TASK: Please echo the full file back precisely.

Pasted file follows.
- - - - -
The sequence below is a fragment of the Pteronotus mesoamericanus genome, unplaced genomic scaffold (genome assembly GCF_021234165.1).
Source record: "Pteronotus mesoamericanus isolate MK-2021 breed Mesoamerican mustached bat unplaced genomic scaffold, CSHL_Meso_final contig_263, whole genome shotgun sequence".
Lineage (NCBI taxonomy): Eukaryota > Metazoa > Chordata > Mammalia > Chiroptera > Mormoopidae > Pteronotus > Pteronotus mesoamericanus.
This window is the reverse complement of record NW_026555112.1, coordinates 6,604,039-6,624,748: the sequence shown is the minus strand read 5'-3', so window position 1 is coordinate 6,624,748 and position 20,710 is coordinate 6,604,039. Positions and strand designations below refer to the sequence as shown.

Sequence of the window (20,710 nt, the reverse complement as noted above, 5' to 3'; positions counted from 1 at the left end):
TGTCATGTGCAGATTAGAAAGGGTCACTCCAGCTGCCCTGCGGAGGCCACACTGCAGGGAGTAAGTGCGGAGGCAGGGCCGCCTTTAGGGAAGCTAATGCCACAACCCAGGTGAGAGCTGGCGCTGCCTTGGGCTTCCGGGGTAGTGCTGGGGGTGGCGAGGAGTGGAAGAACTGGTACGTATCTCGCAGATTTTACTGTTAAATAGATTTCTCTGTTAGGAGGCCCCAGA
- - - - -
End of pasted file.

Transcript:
The sequence below is a fragment of the Pteronotus mesoamericanus genome, unplaced genomic scaffold (genome assembly GCF_021234165.1).
Source record: "Pteronotus mesoamericanus isolate MK-2021 breed Mesoamerican mustached bat unplaced genomic scaffold, CSHL_Meso_final contig_263, whole genome shotgun sequence".
Lineage (NCBI taxonomy): Eukaryota > Metazoa > Chordata > Mammalia > Chiroptera > Mormoopidae > Pteronotus > Pteronotus mesoamericanus.
This window is the reverse complement of record NW_026555112.1, coordinates 6,604,039-6,624,748: the sequence shown is the minus strand read 5'-3', so window position 1 is coordinate 6,624,748 and position 20,710 is coordinate 6,604,039. Positions and strand designations below refer to the sequence as shown.

Sequence of the window (20,710 nt, the reverse complement as noted above, 5' to 3'; positions counted from 1 at the left end):
TGTCATGTGCAGATTAGAAAGGGTCACTCCAGCTGCCCTGCGGAGGCCACACTGCAGGGAGTAAGTGCGGAGGCAGGGCCGCCTTTAGGGAAGCTAATGCCACAACCCAGGTGAGAGCTGGCGCTGCCTTGGGCTTCCGGGGTAGTGCTGGGGGTGGCGAGGAGTGGAAGAACTGGTACGTATCTCGCAGATTTTACTGTTAAATAGATTTCTCTGTTAGGAGGCCCCAGA